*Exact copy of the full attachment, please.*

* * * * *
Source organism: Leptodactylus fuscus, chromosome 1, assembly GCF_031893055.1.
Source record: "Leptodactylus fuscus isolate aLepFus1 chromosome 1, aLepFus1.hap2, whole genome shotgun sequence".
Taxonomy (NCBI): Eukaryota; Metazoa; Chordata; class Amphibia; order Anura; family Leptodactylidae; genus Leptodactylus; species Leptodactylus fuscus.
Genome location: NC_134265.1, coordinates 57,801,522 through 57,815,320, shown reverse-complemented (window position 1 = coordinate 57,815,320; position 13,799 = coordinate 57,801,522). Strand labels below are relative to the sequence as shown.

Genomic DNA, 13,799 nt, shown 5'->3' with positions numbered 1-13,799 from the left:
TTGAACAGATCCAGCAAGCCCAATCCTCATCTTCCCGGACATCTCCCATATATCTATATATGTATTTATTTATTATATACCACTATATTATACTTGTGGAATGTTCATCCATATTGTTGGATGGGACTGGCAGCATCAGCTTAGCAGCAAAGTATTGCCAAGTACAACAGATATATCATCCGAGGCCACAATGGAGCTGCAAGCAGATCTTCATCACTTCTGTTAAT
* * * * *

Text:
Source organism: Leptodactylus fuscus, chromosome 1, assembly GCF_031893055.1.
Source record: "Leptodactylus fuscus isolate aLepFus1 chromosome 1, aLepFus1.hap2, whole genome shotgun sequence".
Taxonomy (NCBI): Eukaryota; Metazoa; Chordata; class Amphibia; order Anura; family Leptodactylidae; genus Leptodactylus; species Leptodactylus fuscus.
Genome location: NC_134265.1, coordinates 57,801,522 through 57,815,320, shown reverse-complemented (window position 1 = coordinate 57,815,320; position 13,799 = coordinate 57,801,522). Strand labels below are relative to the sequence as shown.

Genomic DNA, 13,799 nt, shown 5'->3' with positions numbered 1-13,799 from the left:
TTGAACAGATCCAGCAAGCCCAATCCTCATCTTCCCGGACATCTCCCATATATCTATATATGTATTTATTTATTATATACCACTATATTATACTTGTGGAATGTTCATCCATATTGTTGGATGGGACTGGCAGCATCAGCTTAGCAGCAAAGTATTGCCAAGTACAACAGATATATCATCCGAGGCCACAATGGAGCTGCAAGCAGATCTTCATCACTTCTGTTAAT